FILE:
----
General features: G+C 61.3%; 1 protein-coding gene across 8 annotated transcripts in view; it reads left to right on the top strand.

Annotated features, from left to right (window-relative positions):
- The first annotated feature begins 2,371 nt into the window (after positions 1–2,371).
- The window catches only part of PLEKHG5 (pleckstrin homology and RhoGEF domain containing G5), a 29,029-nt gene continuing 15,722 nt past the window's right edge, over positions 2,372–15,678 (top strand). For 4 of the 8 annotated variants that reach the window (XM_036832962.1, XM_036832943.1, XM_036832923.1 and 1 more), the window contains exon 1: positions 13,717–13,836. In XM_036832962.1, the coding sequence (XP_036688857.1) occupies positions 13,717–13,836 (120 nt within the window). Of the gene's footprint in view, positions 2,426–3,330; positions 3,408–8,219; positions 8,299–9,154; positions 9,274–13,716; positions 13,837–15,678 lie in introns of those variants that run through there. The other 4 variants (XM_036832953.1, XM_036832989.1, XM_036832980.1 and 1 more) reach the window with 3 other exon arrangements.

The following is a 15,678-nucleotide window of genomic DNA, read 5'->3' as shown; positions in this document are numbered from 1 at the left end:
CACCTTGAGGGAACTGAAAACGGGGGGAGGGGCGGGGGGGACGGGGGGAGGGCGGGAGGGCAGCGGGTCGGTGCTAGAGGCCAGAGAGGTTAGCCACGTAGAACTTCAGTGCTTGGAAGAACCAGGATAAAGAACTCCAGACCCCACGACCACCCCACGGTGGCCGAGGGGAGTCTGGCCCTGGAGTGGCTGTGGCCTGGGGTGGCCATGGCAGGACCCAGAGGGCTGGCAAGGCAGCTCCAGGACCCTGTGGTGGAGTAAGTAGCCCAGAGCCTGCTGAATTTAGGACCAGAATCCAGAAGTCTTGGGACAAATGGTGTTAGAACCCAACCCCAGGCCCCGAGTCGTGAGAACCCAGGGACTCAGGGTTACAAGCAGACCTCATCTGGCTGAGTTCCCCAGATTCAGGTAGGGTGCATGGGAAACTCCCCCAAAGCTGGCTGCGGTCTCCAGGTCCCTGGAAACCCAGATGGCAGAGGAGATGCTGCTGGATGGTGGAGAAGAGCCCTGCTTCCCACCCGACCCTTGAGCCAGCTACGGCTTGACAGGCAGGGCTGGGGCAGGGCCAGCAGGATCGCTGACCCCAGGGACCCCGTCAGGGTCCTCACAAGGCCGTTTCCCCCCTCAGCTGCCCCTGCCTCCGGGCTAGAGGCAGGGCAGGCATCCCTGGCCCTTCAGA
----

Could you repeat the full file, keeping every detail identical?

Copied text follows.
General features: G+C 61.3%; 1 protein-coding gene across 8 annotated transcripts in view; it reads left to right on the top strand.

Annotated features, from left to right (window-relative positions):
- The first annotated feature begins 2,371 nt into the window (after positions 1–2,371).
- The window catches only part of PLEKHG5 (pleckstrin homology and RhoGEF domain containing G5), a 29,029-nt gene continuing 15,722 nt past the window's right edge, over positions 2,372–15,678 (top strand). For 4 of the 8 annotated variants that reach the window (XM_036832962.1, XM_036832943.1, XM_036832923.1 and 1 more), the window contains exon 1: positions 13,717–13,836. In XM_036832962.1, the coding sequence (XP_036688857.1) occupies positions 13,717–13,836 (120 nt within the window). Of the gene's footprint in view, positions 2,426–3,330; positions 3,408–8,219; positions 8,299–9,154; positions 9,274–13,716; positions 13,837–15,678 lie in introns of those variants that run through there. The other 4 variants (XM_036832953.1, XM_036832989.1, XM_036832980.1 and 1 more) reach the window with 3 other exon arrangements.

The following is a 15,678-nucleotide window of genomic DNA, read 5'->3' as shown; positions in this document are numbered from 1 at the left end:
CACCTTGAGGGAACTGAAAACGGGGGGAGGGGCGGGGGGGACGGGGGGAGGGCGGGAGGGCAGCGGGTCGGTGCTAGAGGCCAGAGAGGTTAGCCACGTAGAACTTCAGTGCTTGGAAGAACCAGGATAAAGAACTCCAGACCCCACGACCACCCCACGGTGGCCGAGGGGAGTCTGGCCCTGGAGTGGCTGTGGCCTGGGGTGGCCATGGCAGGACCCAGAGGGCTGGCAAGGCAGCTCCAGGACCCTGTGGTGGAGTAAGTAGCCCAGAGCCTGCTGAATTTAGGACCAGAATCCAGAAGTCTTGGGACAAATGGTGTTAGAACCCAACCCCAGGCCCCGAGTCGTGAGAACCCAGGGACTCAGGGTTACAAGCAGACCTCATCTGGCTGAGTTCCCCAGATTCAGGTAGGGTGCATGGGAAACTCCCCCAAAGCTGGCTGCGGTCTCCAGGTCCCTGGAAACCCAGATGGCAGAGGAGATGCTGCTGGATGGTGGAGAAGAGCCCTGCTTCCCACCCGACCCTTGAGCCAGCTACGGCTTGACAGGCAGGGCTGGGGCAGGGCCAGCAGGATCGCTGACCCCAGGGACCCCGTCAGGGTCCTCACAAGGCCGTTTCCCCCCTCAGCTGCCCCTGCCTCCGGGCTAGAGGCAGGGCAGGCATCCCTGGCCCTTCAGA